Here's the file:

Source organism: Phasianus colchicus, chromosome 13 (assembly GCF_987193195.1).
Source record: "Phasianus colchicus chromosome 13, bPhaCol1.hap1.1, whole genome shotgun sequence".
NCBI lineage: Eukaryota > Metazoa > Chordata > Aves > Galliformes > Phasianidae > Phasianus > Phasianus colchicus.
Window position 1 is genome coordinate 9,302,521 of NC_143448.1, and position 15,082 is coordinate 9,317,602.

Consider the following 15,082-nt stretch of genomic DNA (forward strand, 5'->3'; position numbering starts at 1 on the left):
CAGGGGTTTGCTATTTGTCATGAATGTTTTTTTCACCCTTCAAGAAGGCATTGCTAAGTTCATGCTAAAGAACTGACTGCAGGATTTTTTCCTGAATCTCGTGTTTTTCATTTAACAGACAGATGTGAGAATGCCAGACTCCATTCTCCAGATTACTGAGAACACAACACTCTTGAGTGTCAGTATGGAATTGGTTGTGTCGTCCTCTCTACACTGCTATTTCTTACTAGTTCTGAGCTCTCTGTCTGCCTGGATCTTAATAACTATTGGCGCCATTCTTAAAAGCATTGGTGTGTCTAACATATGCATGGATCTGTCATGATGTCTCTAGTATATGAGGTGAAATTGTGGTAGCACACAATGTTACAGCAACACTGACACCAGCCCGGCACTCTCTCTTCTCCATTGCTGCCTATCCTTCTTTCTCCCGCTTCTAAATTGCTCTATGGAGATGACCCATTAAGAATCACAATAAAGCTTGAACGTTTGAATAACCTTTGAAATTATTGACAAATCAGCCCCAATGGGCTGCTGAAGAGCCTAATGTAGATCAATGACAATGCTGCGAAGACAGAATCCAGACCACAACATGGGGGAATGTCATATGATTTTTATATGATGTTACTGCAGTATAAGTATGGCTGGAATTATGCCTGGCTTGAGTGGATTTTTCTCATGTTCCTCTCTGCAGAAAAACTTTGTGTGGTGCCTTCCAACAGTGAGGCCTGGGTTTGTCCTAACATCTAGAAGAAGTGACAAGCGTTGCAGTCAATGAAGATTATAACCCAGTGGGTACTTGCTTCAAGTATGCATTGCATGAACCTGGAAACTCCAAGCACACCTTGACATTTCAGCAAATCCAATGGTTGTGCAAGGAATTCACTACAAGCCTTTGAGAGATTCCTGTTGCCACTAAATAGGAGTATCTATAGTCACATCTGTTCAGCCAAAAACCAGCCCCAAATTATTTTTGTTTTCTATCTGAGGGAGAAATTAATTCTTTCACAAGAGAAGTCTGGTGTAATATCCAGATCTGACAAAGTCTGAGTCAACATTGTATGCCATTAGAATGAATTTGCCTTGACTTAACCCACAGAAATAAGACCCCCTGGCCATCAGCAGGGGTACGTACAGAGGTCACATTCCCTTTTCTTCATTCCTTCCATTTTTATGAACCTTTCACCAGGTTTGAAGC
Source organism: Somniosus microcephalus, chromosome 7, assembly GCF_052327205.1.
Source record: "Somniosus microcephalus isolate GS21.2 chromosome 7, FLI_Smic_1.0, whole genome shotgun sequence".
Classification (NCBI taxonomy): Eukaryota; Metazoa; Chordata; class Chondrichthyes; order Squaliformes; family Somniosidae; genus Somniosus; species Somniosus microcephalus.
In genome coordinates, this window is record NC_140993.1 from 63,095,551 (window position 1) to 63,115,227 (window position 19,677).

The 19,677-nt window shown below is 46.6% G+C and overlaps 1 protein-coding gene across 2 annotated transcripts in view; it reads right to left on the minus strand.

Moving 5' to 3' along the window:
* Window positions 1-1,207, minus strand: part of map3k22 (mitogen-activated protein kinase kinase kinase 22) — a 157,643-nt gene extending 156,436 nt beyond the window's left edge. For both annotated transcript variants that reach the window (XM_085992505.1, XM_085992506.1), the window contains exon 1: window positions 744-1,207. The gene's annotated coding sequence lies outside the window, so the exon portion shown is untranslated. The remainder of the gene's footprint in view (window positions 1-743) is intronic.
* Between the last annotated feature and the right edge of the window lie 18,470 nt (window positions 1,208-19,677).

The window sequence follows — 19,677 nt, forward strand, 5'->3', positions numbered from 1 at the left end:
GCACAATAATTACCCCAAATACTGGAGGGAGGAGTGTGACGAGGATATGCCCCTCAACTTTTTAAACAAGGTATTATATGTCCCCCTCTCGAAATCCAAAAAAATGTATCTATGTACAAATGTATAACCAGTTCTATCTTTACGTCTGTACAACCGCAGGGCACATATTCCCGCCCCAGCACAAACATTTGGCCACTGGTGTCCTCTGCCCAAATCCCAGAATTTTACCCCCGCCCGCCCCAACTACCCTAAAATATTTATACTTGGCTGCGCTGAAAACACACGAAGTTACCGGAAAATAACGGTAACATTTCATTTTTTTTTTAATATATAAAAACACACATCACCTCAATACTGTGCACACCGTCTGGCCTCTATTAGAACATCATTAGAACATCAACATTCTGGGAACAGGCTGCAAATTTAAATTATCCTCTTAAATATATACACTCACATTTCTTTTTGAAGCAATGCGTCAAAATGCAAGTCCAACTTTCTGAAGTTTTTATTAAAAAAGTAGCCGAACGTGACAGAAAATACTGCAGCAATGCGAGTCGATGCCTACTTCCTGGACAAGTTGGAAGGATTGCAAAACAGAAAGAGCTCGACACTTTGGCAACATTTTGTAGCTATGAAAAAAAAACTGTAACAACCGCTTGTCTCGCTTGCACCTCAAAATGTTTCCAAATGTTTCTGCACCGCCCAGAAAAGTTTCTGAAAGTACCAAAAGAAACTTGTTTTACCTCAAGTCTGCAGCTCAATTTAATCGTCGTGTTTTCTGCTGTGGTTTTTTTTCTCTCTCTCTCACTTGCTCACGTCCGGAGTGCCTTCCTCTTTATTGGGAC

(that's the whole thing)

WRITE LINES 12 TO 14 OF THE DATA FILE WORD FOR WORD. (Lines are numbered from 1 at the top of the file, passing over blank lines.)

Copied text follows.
Moving 5' to 3' along the window:
* Window positions 1-1,207, minus strand: part of map3k22 (mitogen-activated protein kinase kinase kinase 22) — a 157,643-nt gene extending 156,436 nt beyond the window's left edge. For both annotated transcript variants that reach the window (XM_085992505.1, XM_085992506.1), the window contains exon 1: window positions 744-1,207. The gene's annotated coding sequence lies outside the window, so the exon portion shown is untranslated. The remainder of the gene's footprint in view (window positions 1-743) is intronic.
* Between the last annotated feature and the right edge of the window lie 18,470 nt (window positions 1,208-19,677).